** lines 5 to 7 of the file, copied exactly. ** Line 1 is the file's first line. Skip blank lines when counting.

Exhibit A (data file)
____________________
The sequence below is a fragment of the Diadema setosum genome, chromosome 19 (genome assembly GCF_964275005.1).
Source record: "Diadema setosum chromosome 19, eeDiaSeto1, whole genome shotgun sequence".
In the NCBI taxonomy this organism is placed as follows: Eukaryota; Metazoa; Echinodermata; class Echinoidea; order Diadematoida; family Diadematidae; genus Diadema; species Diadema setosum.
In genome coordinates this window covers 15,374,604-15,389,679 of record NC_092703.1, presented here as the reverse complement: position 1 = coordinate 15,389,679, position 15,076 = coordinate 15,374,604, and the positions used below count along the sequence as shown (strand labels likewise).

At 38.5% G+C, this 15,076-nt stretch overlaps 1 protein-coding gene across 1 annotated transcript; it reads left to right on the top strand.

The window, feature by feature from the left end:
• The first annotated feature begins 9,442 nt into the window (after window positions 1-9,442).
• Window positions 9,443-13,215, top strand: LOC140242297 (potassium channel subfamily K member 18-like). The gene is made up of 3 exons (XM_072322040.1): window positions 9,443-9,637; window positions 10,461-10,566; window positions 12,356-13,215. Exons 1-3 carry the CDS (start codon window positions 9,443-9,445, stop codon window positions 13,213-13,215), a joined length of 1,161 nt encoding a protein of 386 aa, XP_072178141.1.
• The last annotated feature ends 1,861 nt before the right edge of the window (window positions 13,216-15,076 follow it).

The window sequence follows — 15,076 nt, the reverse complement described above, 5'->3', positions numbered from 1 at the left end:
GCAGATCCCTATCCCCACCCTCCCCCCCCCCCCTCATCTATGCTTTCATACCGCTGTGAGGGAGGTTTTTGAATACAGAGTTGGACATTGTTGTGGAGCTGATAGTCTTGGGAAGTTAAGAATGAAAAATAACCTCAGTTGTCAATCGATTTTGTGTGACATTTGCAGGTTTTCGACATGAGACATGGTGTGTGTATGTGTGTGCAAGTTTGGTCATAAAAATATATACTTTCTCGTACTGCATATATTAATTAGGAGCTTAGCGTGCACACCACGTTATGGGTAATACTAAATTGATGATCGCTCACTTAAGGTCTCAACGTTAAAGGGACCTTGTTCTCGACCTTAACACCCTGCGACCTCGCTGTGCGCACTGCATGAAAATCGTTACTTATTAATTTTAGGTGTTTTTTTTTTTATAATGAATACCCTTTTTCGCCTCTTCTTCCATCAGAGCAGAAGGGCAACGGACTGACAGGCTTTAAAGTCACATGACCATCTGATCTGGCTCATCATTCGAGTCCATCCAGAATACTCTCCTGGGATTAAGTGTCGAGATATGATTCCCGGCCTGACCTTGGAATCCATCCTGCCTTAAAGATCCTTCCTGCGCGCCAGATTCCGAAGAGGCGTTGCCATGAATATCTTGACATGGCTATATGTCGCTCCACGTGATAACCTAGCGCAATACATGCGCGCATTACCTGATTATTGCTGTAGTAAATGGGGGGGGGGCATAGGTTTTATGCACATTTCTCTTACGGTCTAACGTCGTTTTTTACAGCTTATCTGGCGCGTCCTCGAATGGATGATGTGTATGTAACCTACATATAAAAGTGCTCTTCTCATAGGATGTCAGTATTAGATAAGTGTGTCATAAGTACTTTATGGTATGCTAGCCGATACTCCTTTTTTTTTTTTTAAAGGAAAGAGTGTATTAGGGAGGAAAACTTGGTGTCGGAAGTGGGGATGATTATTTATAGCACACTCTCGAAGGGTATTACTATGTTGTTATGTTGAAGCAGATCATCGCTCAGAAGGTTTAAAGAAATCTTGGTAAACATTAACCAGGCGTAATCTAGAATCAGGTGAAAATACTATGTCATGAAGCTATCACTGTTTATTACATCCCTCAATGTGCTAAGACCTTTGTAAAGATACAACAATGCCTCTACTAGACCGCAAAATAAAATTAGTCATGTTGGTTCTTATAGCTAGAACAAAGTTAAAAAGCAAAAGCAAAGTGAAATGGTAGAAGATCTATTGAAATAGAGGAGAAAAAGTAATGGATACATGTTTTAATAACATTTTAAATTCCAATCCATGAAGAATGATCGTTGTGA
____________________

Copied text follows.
At 38.5% G+C, this 15,076-nt stretch overlaps 1 protein-coding gene across 1 annotated transcript; it reads left to right on the top strand.

The window, feature by feature from the left end:
• The first annotated feature begins 9,442 nt into the window (after window positions 1-9,442).